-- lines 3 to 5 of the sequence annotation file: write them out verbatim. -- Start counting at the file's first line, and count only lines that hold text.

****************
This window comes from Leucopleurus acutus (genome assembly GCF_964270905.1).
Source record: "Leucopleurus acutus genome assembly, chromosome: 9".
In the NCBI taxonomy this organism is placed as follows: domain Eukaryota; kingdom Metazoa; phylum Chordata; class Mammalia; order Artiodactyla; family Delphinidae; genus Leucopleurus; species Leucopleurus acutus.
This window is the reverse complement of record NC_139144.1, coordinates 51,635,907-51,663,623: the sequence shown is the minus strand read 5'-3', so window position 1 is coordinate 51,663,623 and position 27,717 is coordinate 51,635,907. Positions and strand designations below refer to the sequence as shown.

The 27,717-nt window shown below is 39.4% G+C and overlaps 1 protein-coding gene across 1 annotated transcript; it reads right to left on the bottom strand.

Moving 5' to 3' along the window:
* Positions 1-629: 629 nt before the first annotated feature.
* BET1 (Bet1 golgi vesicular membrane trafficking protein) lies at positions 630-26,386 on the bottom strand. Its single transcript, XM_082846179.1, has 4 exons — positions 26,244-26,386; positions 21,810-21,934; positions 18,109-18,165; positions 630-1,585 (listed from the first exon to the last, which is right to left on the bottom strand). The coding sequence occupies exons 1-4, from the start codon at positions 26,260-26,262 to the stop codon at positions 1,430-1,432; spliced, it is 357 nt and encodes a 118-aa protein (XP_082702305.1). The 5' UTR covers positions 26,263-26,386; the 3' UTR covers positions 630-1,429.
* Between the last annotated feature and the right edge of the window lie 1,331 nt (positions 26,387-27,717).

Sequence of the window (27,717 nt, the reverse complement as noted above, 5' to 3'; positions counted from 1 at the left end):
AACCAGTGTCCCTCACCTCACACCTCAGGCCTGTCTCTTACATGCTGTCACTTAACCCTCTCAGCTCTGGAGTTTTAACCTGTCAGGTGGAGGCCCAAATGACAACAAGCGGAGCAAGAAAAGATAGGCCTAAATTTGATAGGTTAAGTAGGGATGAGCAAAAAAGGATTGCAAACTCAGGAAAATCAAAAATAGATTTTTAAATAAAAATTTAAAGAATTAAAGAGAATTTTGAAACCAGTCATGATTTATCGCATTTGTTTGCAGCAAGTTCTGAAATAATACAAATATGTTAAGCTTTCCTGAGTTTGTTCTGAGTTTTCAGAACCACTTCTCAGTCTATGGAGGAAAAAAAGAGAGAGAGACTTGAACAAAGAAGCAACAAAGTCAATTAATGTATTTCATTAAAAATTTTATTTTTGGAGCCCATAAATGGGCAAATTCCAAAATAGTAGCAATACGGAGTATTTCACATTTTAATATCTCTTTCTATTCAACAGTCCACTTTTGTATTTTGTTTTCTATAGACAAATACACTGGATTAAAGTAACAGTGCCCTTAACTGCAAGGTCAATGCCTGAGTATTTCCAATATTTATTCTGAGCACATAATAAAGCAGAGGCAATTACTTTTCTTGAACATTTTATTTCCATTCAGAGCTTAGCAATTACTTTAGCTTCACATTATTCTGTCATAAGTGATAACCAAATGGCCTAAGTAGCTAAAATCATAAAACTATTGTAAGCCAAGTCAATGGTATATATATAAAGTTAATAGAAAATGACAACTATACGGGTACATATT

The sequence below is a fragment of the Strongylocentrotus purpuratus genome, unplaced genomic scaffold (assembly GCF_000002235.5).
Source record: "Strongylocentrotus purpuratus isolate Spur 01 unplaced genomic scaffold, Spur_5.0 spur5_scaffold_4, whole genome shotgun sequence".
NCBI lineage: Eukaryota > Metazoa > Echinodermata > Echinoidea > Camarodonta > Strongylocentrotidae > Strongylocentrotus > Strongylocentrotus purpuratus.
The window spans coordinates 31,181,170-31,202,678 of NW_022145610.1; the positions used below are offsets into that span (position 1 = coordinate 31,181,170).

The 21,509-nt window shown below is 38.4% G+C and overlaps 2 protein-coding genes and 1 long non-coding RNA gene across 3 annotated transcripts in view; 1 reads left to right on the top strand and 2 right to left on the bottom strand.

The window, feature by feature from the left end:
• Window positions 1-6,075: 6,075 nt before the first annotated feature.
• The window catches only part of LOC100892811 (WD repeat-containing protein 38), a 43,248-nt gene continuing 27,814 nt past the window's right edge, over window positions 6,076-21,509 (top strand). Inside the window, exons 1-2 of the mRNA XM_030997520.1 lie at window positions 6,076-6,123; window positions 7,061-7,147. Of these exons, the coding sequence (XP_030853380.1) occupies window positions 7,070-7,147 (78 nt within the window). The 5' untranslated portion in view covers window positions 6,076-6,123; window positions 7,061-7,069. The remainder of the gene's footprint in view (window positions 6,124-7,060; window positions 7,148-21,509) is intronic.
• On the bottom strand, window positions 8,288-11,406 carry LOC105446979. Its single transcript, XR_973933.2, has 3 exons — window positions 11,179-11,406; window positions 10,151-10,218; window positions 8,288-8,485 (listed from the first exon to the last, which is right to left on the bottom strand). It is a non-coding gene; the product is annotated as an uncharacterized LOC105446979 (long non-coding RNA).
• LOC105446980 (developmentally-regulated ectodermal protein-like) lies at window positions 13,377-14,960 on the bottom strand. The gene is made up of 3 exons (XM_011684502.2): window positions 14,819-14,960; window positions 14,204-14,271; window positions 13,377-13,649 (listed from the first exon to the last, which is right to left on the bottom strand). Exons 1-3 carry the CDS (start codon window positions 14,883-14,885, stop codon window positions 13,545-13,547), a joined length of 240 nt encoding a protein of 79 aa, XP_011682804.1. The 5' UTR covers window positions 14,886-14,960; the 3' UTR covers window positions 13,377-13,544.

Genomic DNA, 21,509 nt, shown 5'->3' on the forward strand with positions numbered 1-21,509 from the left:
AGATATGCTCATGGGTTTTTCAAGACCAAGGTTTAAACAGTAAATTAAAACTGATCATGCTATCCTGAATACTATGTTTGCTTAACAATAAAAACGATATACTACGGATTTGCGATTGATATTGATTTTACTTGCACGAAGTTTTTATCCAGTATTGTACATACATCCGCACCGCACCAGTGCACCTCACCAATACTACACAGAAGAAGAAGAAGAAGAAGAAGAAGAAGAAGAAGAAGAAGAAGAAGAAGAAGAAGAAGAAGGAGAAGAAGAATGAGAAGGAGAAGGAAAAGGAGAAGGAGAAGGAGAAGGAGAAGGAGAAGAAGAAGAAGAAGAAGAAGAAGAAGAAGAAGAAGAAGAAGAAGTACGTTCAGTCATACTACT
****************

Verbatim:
In the NCBI taxonomy this organism is placed as follows: domain Eukaryota; kingdom Metazoa; phylum Chordata; class Mammalia; order Artiodactyla; family Delphinidae; genus Leucopleurus; species Leucopleurus acutus.
This window is the reverse complement of record NC_139144.1, coordinates 51,635,907-51,663,623: the sequence shown is the minus strand read 5'-3', so window position 1 is coordinate 51,663,623 and position 27,717 is coordinate 51,635,907. Positions and strand designations below refer to the sequence as shown.

The 27,717-nt window shown below is 39.4% G+C and overlaps 1 protein-coding gene across 1 annotated transcript; it reads right to left on the bottom strand.